We’re starting a list to highlight local restaurants with industry relief initiatives so you can join us in supporting their efforts
Queue the Tina Turner and turn it up loud, because food people, “You're simply the best, better than all the rest. Better than anyone, anyone I ever met.”
There’s no point in sugar-coating things. These are dire times for many of the hardest working, salt of the earth people near and dear to our hearts. The people who prepare and serve food to us are out on a limb while our government continues to stall a second Covid-19 relief bill (let’s face it, they’ve had months so it’s fair to sound critical), and increased unemployment benefits are set to expire at the end of the December amidst new dining restrictions.
James Tran tagged us on an Instagram post about Natalie Vocos Sawyer, and her 2020 story is one we’d like to share on all of our platforms. Accompanying three photos taken by Tran since 2017, in her own words Vocos Sawyer of Ironside Fish and Oyster shares:
"San Diego, 3/20/20 was the day reality rained down on our industry in rare form. There was no sugar coating, just a single text that read 'It happened'. Within minutes there was a note beneath our brass plaque that I will never forget, 'CLOSED EFFECTIVE IMMEDIATELY DUE TO COUNTY ORDER'. In a whirlwind of speed racks and cellophane we wrapped up the entire restaurant like it was tomorrow’s mise en place. The emotion you feel during something like this is hard to explain, one that my father would say builds character.
24 hours later I was unemployed, and on a plane to Chicago O'hare airport with a $32 one-way ticket and a bottle of purell. I spent the next two months either sleeping on my sister’s couch or an air mattress with holes in it that I had to re-inflate every few hours. Unemployment was bombarded, I was one of the many that fell through the cracks, uncertain of when my payments would be approved. I was thankful to be with family, with the people I loved and missed, but I was mourning my life, my livelihood, my passion. We spend our whole careers learning how to handle working long hours, on holidays, birthdays, or anniversaries and suddenly it all comes to a screeching halt. The feeling of unease was similar to after 9-11 when I didn’t hear any planes overhead because air traffic had stopped. Something that has become so normal, so subconscious, that it is only truly noticed in its absence.
When word that a reopen was on the horizon, I rushed to yet again buy a one-way ticket. The next few weeks were the most challenging, rewarding and bizarre weeks I have ever spent in a restaurant. Thankfully our industry is built under extemporary conditions, by amazingly strong individuals which is proved through the very talented people I work beside. We are all just taking it day by day. We are adapting and learning in ways we never thought possible, and breaking the standards we need to in order to survive. Although we find ourselves yet again temporarily closing down, I have no doubts that the industry will overcome this, we are a culture built on survivors."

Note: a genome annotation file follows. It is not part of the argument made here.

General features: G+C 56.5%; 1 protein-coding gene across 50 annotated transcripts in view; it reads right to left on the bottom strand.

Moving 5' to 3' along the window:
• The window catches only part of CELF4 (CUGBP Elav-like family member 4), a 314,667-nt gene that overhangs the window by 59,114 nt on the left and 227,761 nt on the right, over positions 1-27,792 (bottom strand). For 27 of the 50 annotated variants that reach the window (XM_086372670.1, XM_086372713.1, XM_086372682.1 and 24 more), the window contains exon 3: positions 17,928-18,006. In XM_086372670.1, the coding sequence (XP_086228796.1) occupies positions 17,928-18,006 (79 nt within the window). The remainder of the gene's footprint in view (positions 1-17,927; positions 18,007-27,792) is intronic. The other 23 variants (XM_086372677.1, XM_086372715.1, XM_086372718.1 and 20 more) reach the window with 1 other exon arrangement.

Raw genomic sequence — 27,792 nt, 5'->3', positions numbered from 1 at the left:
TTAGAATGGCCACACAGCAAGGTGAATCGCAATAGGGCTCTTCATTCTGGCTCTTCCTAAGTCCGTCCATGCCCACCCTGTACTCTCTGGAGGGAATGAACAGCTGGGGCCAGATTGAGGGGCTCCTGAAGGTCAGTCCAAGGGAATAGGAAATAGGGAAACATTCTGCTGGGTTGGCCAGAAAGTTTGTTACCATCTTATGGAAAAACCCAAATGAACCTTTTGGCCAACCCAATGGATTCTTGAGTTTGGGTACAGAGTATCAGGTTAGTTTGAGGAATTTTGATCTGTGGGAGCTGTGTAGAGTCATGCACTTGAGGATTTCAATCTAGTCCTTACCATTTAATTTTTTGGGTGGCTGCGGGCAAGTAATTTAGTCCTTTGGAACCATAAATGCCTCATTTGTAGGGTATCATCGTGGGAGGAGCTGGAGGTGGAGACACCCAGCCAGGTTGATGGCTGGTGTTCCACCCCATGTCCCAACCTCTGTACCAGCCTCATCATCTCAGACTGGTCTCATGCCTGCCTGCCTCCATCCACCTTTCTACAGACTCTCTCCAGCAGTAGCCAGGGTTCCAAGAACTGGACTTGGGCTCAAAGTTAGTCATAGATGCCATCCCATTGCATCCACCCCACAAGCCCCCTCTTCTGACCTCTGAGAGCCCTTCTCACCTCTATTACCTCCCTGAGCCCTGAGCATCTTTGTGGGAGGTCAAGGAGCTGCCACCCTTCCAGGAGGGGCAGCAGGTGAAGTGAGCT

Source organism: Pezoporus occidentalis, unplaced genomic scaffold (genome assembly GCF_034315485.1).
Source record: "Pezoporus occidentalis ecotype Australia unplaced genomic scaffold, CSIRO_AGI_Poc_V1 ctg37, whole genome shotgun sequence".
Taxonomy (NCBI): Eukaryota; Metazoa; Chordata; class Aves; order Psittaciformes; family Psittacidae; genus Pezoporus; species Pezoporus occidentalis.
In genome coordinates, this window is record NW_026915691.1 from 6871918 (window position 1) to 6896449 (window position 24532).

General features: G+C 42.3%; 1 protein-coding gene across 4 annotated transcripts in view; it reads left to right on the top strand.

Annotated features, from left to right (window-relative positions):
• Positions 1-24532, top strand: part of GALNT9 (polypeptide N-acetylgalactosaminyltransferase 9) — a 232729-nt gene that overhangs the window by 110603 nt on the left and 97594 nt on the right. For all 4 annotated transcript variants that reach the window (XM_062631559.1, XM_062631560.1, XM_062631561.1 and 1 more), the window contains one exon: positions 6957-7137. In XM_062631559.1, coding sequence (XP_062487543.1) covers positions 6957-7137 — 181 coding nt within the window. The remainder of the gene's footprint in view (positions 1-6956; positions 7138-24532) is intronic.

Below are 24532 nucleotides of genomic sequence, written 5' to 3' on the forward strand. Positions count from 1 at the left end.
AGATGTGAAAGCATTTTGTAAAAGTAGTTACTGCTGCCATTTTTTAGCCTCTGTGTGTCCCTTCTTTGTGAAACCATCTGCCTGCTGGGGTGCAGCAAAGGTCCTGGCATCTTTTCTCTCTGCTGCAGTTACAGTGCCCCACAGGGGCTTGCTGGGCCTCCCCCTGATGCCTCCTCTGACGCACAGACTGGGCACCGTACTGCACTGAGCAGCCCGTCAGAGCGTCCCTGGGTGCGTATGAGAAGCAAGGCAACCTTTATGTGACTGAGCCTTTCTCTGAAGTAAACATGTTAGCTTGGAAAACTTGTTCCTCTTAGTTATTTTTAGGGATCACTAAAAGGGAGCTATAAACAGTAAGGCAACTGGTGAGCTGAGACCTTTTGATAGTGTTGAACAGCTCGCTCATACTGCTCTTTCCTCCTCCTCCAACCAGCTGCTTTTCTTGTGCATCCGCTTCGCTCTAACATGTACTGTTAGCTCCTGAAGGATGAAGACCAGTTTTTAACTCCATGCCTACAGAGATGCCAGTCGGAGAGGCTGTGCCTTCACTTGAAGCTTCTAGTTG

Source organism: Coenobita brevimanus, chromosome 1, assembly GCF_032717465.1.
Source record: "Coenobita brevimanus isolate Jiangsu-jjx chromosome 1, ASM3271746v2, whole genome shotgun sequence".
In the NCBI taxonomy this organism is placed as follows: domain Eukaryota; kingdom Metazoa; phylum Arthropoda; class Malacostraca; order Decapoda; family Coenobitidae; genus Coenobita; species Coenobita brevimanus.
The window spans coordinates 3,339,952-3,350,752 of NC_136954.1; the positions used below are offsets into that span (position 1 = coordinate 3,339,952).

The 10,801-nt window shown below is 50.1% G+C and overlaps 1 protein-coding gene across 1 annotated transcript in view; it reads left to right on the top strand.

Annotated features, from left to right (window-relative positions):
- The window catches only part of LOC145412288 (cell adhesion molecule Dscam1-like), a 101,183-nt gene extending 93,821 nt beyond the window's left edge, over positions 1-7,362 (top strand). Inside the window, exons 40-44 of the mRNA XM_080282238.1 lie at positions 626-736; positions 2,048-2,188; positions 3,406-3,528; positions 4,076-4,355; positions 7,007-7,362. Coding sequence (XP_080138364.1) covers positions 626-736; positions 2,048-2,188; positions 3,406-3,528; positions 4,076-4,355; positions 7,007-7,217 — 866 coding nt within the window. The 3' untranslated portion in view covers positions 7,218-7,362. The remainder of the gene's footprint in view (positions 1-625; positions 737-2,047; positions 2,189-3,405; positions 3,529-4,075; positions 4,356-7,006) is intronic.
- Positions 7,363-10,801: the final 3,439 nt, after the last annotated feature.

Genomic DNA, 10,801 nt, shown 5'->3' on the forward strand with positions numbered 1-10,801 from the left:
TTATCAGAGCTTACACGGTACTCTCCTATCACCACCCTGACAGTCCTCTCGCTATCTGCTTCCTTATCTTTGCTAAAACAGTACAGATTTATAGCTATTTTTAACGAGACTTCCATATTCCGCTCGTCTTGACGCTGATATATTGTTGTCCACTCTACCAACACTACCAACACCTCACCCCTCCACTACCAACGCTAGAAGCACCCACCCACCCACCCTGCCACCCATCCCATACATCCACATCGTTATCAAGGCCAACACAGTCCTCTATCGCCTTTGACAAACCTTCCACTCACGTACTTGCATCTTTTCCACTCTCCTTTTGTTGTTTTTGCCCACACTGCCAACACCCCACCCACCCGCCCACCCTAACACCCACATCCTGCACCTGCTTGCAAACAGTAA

A reinforcement in the comments from Tran reminds us “to support your local establishments and or funds such as the Restaurant Employee Relief Fund.”
Big Table is a nonprofit with a team based in Pacific Beach that offers support to restaurant and hospitality workers.
There are too many stories to recant, people with families to support, many of them had been working in a string of kitchens and dining rooms to get by before covid. So many challenges and hardships have been endured this year, followed by inspiring gestures of generosity and perseverance. To carry on this initiative, we’re starting a list of local restaurants that have active relief opportunities for members of the food and beverage industry. If you know of more, please include them here and we will add them to this listing.
Our local restaurants need us now more than ever, so we’re also creating a local takeout and delivery guide.
How you can pay it forward? Consider contributing to one of these efforts and supporting these businesses, and please share this page and tell your friends so we can help support the people that feed us.
Selling limited edition holiday I Pasticcini di Cesarina gift boxes with a goal of raising $15k or more to give to employees.
$99 for an assorted variety of two dozen Italian pastries
Our very own MasterChef, Claudia Sandoval offered up 20 boxes of assorted treats from her Cochi Dorado panderia pop up before taking a winter break. While bakery is closed for the next few weeks, you can order Cochi gear or gift cards to help support this small business.
This FAM restaurant is hoping to raise much deserved hazard pay bonuses for cooks and nutritionists that have maintained a busy schedule preparing meals for San Diego’s senior and chronically ill communities. Chef and owner Lan Thai is dedicating profits from sales of Enclave t-shirts, herbal tea packages, and posters through the end of 2020 to the team, plus a $1 for $1 match from the chef herself.
Give the ultimate gift of a three-course steak dinner from Rare Society. Donation purchases can be ordered on the website and meals go directly to industry workers.
$35 each with options to buy packs of 10, 25, or 50. Talk about leaving a big tip.